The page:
Dalton Yancey, probably best known as the former chief executive officer of the Florida Sugar Cane League, recently recalled days working in his family citrus grove and for Florida Citrus Mutual.
“I grew up on a citrus family farm in Umatilla,” Yancey says. As a teenager, he recalls, “my dad put me on the business end of a hoe … For lunch, my dad would take some iced tea, and he’d take one little can of deviled ham, and one tomato and four slices of bread” with butter on them. He says his father would cut the deviled ham into four quarters, each less than a square inch, and spread a square onto a slice of bread. “You could actually see the butter through the ham,” he says. “And then he would slice the tomato so thin that you could read a newspaper through the tomato.” But, Yancey insists, “it was delicious.”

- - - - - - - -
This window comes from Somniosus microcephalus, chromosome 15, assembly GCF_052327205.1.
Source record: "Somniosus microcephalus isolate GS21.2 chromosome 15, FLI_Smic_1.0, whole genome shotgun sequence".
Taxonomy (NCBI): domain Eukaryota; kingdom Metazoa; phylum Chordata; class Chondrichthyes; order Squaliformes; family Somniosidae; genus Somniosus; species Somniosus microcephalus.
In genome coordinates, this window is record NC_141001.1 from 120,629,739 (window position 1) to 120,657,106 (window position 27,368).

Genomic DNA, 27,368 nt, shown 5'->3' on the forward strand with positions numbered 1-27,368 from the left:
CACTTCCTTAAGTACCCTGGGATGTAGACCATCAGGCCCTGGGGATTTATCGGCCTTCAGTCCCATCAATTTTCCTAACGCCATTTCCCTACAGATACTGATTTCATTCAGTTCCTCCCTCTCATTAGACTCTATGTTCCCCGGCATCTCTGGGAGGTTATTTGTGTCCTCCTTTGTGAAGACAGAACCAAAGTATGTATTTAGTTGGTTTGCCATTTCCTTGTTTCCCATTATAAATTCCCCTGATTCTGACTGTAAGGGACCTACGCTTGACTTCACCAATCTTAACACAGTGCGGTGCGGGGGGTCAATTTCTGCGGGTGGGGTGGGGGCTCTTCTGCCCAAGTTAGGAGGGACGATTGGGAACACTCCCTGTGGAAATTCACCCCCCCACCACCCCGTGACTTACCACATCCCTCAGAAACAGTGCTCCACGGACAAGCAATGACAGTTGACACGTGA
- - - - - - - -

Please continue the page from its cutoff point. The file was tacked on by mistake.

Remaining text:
Years later, Yancey returned to work in citrus. “When I came back from Vietnam, the United States was in a recession at that time, and I wound up working as a field man for Florida Citrus Mutual,” he says. He worked the northern seven citrus counties in Florida in the 1970s. From there, he went to work for the Florida Sugar Cane League.
Yancy was one of more than 70 Mature Citrus Mentors who gathered in Tavares in mid-March for an annual meeting.
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